Pringle also tried occasional experiments to help widen the magazine's market as well as saving costs. The May/June and July/August 1991 issues were exchanged with the American magazine Aboriginal Science Fiction to help attract an American readership. The September 1991 issue was combined with Million – Pringle's short-lived companion to Interzone, that considered popular literary history and culture – in the hope of broadening the literary market.
Both cover art and interior art had originally been of uneven quality. The most notable artist consistently associated with Interzone – he was Art Editor for a time – was Ian Miller. The artist usually known as SMS (Simon M Short) produced a number of striking covers starting from October 1991. In October 1994 Interzone merged with the small-press magazine Nexus, with the result that Paul Brazier, editor of the latter, became graphic designer for Interzone, providing invaluable support and giving the magazine a facelift. There were several innovative steampunk covers to illustrate, amongst other material, an unusual series of stories and novellas contributed by Brian Stableford. For the next decade Interzone continued to look better and feel better, a steadily but continually rising curve. It won the Hugo award in 1995 in the Semiprozine category and the British Fantasy Award in 1998 in the small press category.
In 2004 Pringle stepped down as editor and the magazine passed to TTA Press, under Andy Cox, who also edited The Third Alternative (which later became Black Static). Cox developed a strong editorial team which included Sandy Auden, Andrew Hedgecock, David Mathew, Jetse de Vries and Liz Williams; David Langford's "Ansible Link" news column and Nick Lowe's "Mutant Popcorn" film column continued. Cox introduced some overly dramatic design changes which reduced the magazine's readability regardless of the quality of any fiction. For a while (August 2005-October 2006) the magazine was perfect-bound and full letter size but this, combined with some stunning covers, coloured interior art and greater exposure to the magazine through the internet saw Interzone develop a new personality without completely losing the old. Many of the same regulars remained but infused with new blood, like Tim Akers, Jamie Barras, Hal Duncan, Jason Sanford and Jason Stoddard, and Interzone even saw the return of M John Harrison, Christopher Priest and others of the old guard. Combined with a significant enlargement in the reviews and other features, and a bold, almost in-your-face presentation, Interzone morphed itself into the new millennium and continued to provide the same ambassadorial and mentoring roles for British sf that it had provided for thirty years.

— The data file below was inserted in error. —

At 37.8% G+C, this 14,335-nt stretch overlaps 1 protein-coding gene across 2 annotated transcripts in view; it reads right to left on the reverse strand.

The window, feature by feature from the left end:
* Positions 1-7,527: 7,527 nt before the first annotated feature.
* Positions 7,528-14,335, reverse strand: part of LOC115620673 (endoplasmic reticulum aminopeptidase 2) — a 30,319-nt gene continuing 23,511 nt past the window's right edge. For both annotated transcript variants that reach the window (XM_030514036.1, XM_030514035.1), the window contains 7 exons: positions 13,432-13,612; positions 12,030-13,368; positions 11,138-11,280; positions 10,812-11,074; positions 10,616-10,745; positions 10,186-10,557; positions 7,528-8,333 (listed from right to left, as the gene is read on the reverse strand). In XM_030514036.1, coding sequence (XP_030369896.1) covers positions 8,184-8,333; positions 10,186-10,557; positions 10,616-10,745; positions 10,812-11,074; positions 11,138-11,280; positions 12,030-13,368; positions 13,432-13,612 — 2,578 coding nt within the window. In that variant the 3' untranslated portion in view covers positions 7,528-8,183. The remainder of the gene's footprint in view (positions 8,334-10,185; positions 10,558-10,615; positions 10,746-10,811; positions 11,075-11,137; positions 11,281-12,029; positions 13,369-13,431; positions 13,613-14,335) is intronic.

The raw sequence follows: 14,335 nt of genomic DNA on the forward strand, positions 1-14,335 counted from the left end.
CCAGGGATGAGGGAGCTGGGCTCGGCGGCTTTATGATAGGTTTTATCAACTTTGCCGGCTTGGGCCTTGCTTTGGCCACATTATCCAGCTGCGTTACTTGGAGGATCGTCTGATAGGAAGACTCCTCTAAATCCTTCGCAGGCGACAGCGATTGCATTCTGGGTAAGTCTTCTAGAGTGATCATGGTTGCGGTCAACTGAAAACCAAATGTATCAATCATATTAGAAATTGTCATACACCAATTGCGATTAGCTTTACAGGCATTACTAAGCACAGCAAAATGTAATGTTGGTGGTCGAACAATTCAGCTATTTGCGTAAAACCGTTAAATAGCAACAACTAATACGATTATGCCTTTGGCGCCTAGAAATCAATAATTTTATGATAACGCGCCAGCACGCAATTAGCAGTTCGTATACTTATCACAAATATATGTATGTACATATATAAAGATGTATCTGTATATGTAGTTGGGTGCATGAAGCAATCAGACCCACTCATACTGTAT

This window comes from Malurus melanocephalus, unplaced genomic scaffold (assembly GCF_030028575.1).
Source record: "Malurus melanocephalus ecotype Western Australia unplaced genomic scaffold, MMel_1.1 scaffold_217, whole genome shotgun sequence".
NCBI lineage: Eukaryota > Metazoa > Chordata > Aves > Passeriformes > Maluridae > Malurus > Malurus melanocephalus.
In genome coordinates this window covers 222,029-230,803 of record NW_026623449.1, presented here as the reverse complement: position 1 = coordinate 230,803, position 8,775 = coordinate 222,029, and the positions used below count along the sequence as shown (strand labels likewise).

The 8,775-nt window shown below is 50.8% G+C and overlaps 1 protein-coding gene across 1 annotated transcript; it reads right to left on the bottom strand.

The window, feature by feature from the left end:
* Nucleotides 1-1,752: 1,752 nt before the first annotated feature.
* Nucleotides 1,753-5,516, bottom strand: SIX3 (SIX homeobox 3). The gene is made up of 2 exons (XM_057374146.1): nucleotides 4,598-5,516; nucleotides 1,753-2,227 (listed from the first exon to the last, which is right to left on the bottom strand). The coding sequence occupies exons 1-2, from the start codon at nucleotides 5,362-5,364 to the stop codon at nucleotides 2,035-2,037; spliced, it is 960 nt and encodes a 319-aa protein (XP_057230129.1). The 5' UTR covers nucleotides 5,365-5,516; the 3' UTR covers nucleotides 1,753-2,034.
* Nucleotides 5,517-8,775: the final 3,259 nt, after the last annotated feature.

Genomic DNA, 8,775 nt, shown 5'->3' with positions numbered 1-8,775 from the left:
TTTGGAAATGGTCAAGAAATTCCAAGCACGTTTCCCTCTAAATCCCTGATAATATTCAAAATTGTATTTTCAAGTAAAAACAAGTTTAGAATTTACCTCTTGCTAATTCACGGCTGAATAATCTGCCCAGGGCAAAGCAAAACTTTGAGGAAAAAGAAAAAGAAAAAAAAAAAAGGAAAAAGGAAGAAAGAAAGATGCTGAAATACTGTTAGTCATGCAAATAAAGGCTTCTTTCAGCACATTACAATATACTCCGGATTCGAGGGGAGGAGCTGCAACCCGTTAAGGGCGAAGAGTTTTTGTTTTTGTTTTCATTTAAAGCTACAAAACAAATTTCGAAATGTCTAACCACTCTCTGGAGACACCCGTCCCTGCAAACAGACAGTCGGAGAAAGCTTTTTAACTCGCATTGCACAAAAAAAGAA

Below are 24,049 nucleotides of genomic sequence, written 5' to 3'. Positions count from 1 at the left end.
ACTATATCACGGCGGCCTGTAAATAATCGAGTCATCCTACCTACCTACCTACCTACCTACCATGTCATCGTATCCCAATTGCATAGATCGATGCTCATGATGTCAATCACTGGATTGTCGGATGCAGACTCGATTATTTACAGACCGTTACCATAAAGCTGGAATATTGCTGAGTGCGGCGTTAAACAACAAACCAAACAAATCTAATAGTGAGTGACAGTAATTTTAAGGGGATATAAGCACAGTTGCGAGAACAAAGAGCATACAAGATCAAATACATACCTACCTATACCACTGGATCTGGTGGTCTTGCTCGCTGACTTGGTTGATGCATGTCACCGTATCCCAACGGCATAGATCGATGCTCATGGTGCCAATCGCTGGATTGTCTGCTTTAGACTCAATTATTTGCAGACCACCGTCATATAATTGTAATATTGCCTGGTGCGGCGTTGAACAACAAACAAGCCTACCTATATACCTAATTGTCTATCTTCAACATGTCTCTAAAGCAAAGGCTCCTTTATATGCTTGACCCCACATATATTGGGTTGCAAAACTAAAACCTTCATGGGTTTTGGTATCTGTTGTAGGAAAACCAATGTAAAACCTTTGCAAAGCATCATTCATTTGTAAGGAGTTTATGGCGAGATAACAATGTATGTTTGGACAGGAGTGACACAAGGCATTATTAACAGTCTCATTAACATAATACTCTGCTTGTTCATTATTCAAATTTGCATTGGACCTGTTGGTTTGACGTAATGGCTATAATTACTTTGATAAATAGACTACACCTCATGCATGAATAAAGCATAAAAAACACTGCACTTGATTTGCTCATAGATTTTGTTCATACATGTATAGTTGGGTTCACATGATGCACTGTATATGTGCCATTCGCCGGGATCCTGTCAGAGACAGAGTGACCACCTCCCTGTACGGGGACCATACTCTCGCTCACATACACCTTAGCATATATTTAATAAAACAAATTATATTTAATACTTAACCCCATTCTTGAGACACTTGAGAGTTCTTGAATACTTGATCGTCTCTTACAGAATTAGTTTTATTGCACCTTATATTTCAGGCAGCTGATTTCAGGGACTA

In the early twenty-first century Interzone passed two milestones, reaching its 200th issue in September 2005 and, in July/August 2009 with its 223rd issue, exceeding the previous record total held by New Worlds and so becoming Britain's longest-running sf magazine.
In late 2020, however, Andy Cox announced (not for the first time) that the following year's January/February issue would be skipped; and in January 2021 that Interzone #289 for November/December 2020 would be his last and that Peter Crowther's PS Publishing would take over the magazine as a digital publication with Ian Whates as editor. Arrangements for this transfer fell through and Cox remained in control, soliciting material for further issues. His initial plan was to drop all nonfiction departments and switch to double issues without internal artwork, exemplified by Black Static #78/#79 (undated, April 2021); but the usual nonfiction returned in Interzone #290/#291 (undated, June 2021). Another long pause followed, with the further double issue #292/#293 announced as forthcoming in May 2022.
There have been a number of spin-off Anthology series from the magazine. The first was a run of five volumes beginning with Interzone: The 1st Anthology (anth 1985) edited by David Pringle with John Clute and Colin Greenland, The 2nd Anthology (anth 1987) edited by Pringle with Clute and Simon Ounsley, The 3rd Anthology (anth 1988) edited by Pringle with Clute and Ounsley, The 4th Anthology (anth 1989) edited by Pringle with Clute and Ounsley, and The 5th Anthology (anth 1991) edited by Pringle with Clute and Lee Montgomerie. Original stories have appeared in #1 (1 story), #4 (3 stories) and #5 (2 stories), their authors including Stephen Baxter, Geoff Ryman and Cherry Wilder. David Pringle also edited The Best of Interzone (anth 1997) and The Ant-Men of Tibet and Other Stories (anth 2001). [PN/MA/DRL]
Awards for fiction
- Spring 1982: Keith Roberts, "Kitemaster" – short fiction BSFA Award
- Spring 1983: Malcolm Edwards, "After Images" – short fiction BSFA Award
- Spring 1984: Geoff Ryman, "The Unconquered Country" – short fiction BSFA Award
- Spring 1985: David Langford, "Cube Root" – short fiction BSFA Award
- Summer-Autumn 1987: Geoff Ryman, "Love Sickness" – short fiction BSFA Award
- June 1990: Kim Newman, "The Original Dr. Shade" – short fiction BSFA Award
- December 1991: Molly Brown, "Bad Timing" – short fiction BSFA Award
- August 1993: Robert Holdstock & Garry Kilworth, "The Ragthorn" – short fiction BSFA Award
- September 1994: Paul Di Filippo, "The Double Felix" – short fiction BSFA Award
- January 1996: Barrington J Bayley, "A Crab Must Try" – short fiction BSFA Award
- December 1997: Stephen Baxter, "War Birds" – short fiction BSFA Award
- October 1998: Gwyneth Jones, "La Cenerentola" – short fiction BSFA Award
- March 1999: Eric Brown, "Hunting the Slarque" – short fiction BSFA Award
- October 1999: Greg Egan, "Border Guards" – novelette Locus Award
- June 2000: Peter F Hamilton, "The Suspect Genome" – short fiction BSFA Award
- January 2001: Eric Brown, "The Children of Winter" – short fiction BSFA Award
- February 2009: Eugie Foster, "Sinner, Baker, Fabulist, Priest; Red Mask, Black Mask, Gentleman, Beast" – novelette Nebula Award
- Nigel Brown. The Mitre Pub: The Interzone Years (no place given: Friday Night Books, 2021) [nonfiction: anth: pb/photographic]
previous versions of this entry